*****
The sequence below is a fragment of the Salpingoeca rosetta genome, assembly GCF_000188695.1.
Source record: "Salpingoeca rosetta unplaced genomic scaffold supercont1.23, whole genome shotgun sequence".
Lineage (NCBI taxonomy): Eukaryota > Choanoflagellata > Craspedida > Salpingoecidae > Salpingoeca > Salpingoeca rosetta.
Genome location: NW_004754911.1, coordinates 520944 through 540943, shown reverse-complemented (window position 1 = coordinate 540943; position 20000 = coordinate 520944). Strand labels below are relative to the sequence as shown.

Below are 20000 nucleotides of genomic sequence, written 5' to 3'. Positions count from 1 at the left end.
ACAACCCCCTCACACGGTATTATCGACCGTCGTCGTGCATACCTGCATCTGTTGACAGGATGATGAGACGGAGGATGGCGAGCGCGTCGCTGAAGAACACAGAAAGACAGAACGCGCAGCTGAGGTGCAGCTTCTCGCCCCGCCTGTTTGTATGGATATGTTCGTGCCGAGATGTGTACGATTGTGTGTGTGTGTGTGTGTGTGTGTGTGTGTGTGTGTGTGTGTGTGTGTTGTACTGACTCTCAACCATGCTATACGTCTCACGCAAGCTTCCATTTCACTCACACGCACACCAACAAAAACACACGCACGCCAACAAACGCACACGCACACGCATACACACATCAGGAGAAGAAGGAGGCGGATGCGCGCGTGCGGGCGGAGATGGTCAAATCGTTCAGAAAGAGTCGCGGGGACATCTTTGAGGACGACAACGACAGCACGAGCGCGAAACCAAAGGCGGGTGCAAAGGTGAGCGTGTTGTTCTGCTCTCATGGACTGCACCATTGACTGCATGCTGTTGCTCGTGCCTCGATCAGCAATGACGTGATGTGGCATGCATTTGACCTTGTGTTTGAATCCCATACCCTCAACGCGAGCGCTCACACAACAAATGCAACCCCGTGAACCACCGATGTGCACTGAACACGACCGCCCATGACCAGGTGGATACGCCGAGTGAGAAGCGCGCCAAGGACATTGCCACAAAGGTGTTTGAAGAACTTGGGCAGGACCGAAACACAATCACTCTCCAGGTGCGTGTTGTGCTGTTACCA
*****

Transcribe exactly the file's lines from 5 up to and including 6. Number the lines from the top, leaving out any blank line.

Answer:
Below are 20000 nucleotides of genomic sequence, written 5' to 3'. Positions count from 1 at the left end.
ACAACCCCCTCACACGGTATTATCGACCGTCGTCGTGCATACCTGCATCTGTTGACAGGATGATGAGACGGAGGATGGCGAGCGCGTCGCTGAAGAACACAGAAAGACAGAACGCGCAGCTGAGGTGCAGCTTCTCGCCCCGCCTGTTTGTATGGATATGTTCGTGCCGAGATGTGTACGATTGTGTGTGTGTGTGTGTGTGTGTGTGTGTGTGTGTGTGTGTGTGTGTGTTGTACTGACTCTCAACCATGCTATACGTCTCACGCAAGCTTCCATTTCACTCACACGCACACCAACAAAAACACACGCACGCCAACAAACGCACACGCACACGCATACACACATCAGGAGAAGAAGGAGGCGGATGCGCGCGTGCGGGCGGAGATGGTCAAATCGTTCAGAAAGAGTCGCGGGGACATCTTTGAGGACGACAACGACAGCACGAGCGCGAAACCAAAGGCGGGTGCAAAGGTGAGCGTGTTGTTCTGCTCTCATGGACTGCACCATTGACTGCATGCTGTTGCTCGTGCCTCGATCAGCAATGACGTGATGTGGCATGCATTTGACCTTGTGTTTGAATCCCATACCCTCAACGCGAGCGCTCACACAACAAATGCAACCCCGTGAACCACCGATGTGCACTGAACACGACCGCCCATGACCAGGTGGATACGCCGAGTGAGAAGCGCGCCAAGGACATTGCCACAAAGGTGTTTGAAGAACTTGGGCAGGACCGAAACACAATCACTCTCCAGGTGCGTGTTGTGCTGTTACCA